The answer to the question, “Is Christian fiction thriving?” is no, but it is certainly interesting to explore the reason behind such widely diverse opinions on the subject of Christian fiction today.  How can one group see great potential and another see little or none?

Here is why I think Christian Fiction is causing some publisher and retailer confusion right now:

First and foremost, fiction is the segment of book publishing and retailing most affected by the sales of eBooks. In some cases, 50% or more of unit sales on a particular title can be digital.  Because eBooks are cheaper than printed editions, overall revenues to the publisher will decrease or remain flat, all the while readership increases. For a particular novel, digital sales might be 50% of the units and 20% of the revenue.

A new business model eventually emerges, but it takes time for publishers and retailers to adjust to new realities.

Retailers can easily recall how the decline in physical product sales were affected by music downloads (iTunes started in 2001), video download/streaming and audio book downloads. The migration to digital delivery in music, video and audio resulted in a corresponding drop in physical product sales at retail.  But knowing the cause doesn’t make it easier to handle.

The second major contributor to publisher and retail confusion about fiction is the relatively small number of titles published.  Even in good years, the total output of new Christian fictions titles by the main ECPA Christian publishers are not more than 250-300 annually.  (I am not counting the various Harlequin Love Inspired and Heartsong mass market lines which publish over 200 titles per year.)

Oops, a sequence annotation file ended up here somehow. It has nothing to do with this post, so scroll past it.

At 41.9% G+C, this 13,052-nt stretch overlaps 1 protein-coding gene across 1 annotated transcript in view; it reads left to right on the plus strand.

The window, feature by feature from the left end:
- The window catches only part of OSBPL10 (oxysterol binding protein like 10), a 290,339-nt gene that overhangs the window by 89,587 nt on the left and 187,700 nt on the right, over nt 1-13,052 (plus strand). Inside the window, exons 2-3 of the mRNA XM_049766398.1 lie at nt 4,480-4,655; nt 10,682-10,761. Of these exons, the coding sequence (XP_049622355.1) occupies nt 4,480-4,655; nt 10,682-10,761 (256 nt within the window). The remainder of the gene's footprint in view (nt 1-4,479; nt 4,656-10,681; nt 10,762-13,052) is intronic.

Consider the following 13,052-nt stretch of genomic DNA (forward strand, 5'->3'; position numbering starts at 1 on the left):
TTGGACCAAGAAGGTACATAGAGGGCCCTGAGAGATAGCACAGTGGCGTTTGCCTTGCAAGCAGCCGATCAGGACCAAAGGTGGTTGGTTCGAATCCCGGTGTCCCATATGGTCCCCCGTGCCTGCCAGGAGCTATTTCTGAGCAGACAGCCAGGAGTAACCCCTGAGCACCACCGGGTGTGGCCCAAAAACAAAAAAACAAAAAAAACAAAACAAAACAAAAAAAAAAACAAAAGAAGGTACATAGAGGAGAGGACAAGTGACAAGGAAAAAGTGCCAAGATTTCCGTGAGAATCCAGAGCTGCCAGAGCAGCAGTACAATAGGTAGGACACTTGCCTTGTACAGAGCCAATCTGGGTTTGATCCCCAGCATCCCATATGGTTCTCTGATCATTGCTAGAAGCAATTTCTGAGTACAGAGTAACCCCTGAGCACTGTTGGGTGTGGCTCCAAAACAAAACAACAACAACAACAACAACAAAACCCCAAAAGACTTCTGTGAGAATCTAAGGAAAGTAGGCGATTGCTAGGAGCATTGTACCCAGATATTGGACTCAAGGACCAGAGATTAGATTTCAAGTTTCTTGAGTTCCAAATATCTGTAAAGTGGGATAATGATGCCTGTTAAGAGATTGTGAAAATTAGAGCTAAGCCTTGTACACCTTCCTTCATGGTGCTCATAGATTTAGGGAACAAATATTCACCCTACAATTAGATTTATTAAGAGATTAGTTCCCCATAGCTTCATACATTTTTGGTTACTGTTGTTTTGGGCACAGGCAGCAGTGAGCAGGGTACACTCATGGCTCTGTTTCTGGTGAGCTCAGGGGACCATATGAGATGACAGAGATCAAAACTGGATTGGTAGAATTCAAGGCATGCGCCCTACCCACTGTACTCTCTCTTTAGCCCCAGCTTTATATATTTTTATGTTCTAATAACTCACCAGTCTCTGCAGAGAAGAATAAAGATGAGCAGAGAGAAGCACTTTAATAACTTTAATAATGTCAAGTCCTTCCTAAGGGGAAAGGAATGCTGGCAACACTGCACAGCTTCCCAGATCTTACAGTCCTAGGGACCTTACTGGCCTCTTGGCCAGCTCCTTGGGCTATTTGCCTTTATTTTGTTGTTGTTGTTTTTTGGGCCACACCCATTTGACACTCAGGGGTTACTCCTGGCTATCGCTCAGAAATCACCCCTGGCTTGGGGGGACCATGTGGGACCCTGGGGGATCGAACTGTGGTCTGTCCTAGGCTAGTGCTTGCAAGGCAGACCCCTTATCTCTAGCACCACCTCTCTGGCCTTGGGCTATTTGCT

According to R.R. Bowker data from a couple years ago, the entire U.S. publishing industry (not self-publishing) released over 250,000 new titles annually, of which about 40,000 are novels. There is no completely accurate data available on Christian publishers, but not long ago the total output of books from Christian publishers was around 10,000 new books annually. If Christian publishers followed the same ratios in fiction as the general market, there should be over 1,000 new novels each year, not 250-300.  Not every category growth problem is solved by doing more books, but in this case, I believe it has something to do with it.

Similarly at retail, when a category suffers a slowdown, reducing shelf-space for the category only hastens the decline.  The huge disparity between fiction in the general market retail and that in the Christian market would leave one to wonder whether some are giving up too early on it.

The final reason for confusion about fiction is there are a limited number of genres published by Christian publishers. For reasons that may or may not be obvious, Christian publishers cannot publish in as many genres as a general market publisher.  For instance, erotica will never be a category in Christian publishing, while it is a major category in the general market.